In 1996, after twelve years of teaching Anthropology and Latin American and South Asian studies, followed by fifteen years at the Ford Foundation, Dr. Shepard Forman founded the Center on International Cooperation (CIC) at New York University. Dr. Forman's goal was to create an institute that would address the legal, political, institutional, and financial bases for effective multilateral action in order to help the international system function more effectively.
CIC started its work by identifying the central thematic areas of multilateral activity and conducting research on five key issues: international courts and tribunals, post-conflict reconstruction assistance, humanitarian assistance, the US and its approach to multilateralism (post-Cold War and amid a changing global balance of power), and international and regional organizations. Simultaneously, to begin building CIC's credibility base, we established both an advisory and an expert committee made up of academics, policy analysts, and practitioners for each of the projects. We also developed a rigorous social science methodology for our research, and CIC has maintained this degree of vigor since that time: all our studies are peer reviewed before publication, and each larger project is accompanied by a public policy paper, or recommendations internal to the paper, to turn the research findings into actionable policy points for multilateral actors.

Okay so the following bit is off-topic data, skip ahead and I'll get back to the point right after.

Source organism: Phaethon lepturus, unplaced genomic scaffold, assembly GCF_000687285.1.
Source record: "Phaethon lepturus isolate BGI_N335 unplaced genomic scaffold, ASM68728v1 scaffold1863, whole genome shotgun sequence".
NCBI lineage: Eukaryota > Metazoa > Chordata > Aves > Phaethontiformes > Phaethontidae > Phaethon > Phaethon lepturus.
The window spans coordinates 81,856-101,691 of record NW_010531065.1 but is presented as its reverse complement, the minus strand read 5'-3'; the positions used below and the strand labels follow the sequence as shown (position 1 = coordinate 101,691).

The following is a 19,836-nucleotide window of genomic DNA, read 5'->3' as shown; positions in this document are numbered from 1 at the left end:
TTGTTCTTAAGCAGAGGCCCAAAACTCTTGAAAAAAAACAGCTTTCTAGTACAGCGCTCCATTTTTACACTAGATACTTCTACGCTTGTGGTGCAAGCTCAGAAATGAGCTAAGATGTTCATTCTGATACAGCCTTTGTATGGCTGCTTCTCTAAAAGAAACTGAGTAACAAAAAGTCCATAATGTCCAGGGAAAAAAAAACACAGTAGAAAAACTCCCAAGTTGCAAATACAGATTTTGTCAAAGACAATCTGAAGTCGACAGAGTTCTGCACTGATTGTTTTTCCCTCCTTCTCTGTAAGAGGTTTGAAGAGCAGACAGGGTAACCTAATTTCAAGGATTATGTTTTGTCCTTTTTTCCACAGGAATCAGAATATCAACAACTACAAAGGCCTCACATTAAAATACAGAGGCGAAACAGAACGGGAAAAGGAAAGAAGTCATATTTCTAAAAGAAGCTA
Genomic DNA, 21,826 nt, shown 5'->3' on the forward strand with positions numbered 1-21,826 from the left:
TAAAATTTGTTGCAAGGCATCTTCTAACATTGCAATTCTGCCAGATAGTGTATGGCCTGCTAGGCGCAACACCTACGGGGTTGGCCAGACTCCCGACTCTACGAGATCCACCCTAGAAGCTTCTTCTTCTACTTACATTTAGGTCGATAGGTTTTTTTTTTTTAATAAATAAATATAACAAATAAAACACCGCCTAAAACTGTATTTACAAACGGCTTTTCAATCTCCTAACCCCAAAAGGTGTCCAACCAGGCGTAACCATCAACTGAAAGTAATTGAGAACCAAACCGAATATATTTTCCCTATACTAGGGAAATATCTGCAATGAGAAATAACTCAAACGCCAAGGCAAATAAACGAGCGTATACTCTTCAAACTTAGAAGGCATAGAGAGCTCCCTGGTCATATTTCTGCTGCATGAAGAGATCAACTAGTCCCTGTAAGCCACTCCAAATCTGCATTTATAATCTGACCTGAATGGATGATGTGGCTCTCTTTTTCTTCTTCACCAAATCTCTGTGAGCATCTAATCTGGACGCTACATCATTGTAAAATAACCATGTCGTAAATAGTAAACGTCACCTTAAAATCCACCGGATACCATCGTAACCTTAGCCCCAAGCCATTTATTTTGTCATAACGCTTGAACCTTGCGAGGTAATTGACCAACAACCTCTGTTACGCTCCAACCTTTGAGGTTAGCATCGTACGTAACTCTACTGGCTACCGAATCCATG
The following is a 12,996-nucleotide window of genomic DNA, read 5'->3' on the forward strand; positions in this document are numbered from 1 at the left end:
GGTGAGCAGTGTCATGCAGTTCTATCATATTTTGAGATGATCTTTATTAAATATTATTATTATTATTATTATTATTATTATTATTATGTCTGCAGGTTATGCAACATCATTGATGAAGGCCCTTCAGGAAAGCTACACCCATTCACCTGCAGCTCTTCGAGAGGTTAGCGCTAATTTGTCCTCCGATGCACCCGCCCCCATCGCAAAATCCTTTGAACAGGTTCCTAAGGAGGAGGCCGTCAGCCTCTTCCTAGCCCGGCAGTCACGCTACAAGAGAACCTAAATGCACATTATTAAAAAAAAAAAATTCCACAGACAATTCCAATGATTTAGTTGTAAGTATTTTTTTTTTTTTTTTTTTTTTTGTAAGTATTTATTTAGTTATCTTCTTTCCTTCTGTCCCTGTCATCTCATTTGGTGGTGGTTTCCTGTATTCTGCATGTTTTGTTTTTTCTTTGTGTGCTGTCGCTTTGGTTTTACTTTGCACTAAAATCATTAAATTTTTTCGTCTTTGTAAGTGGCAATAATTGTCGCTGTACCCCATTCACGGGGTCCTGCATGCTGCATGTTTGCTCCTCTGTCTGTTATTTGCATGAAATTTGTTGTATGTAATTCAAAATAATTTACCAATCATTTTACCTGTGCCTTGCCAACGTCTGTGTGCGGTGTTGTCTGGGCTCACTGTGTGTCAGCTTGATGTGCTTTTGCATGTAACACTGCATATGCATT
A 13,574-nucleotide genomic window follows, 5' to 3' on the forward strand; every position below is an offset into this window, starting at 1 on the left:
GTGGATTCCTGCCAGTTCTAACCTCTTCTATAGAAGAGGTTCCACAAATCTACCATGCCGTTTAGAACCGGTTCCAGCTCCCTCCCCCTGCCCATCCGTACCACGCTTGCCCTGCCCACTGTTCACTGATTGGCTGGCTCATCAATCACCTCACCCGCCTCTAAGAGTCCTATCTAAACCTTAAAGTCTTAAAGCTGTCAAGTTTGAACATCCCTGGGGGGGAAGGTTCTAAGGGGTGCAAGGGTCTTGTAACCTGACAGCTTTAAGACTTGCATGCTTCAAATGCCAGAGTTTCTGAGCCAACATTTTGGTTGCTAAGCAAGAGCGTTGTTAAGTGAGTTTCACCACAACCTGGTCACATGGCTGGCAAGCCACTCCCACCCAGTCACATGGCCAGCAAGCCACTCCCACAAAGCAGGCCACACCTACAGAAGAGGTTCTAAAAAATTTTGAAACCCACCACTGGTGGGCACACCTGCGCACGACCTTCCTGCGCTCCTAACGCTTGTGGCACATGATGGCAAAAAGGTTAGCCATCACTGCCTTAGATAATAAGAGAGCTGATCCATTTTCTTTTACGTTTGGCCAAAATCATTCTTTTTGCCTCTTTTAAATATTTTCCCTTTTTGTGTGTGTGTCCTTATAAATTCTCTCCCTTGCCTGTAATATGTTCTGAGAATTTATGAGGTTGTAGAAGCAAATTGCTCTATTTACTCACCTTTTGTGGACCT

By 2002, Dr. Forman was ready to begin looking at succession for CIC. When Dr. Bruce Jones, who was then with the UN's Office for the Coordination of Humanitarian Affairs, met Dr. Forman, their early discussions focused on investigating and improving the way the UN and other multilateral institutions could adapt to meet the changing demands of an increasingly dynamic world. Their productive professional relationship soon turned into a Co-Directorship.
In 2008, Dr. Forman retired and Dr. Bruce Jones became Director of the Center on International Cooperation. Under Dr. Jones's tenure, CIC has developed its work from a largely UN-focus to a broader range of global issues and the political and policy solutions that work to solve multilateralism's more intractable challenges. In January 2015, CIC’s third Director Sarah Cliffe continued the evolution bringing a renewed focus on conflict and development to the Center that built on her landmark work in this field with The World Bank.
At the time of its founding, CIC was comprised of three staff members. We now number 15 full-time staff and more than 25 fellows.
For almost twenty years since its foundation, CIC has established itself as a leading policy research institution on fragile and crisis-affected states; multilateralism and global governance; crisis diplomacy, peace operations, and political missions; Afghanistan and strategic mediation; and development in insecure contexts. In addition, work with our partners keeps us fundamentally involved in issues of humanitarian assistance, weapons of mass destruction, and other issues. We are defined by our dynamism, creativity, and policy impact in addressing current and future challenges of the global system.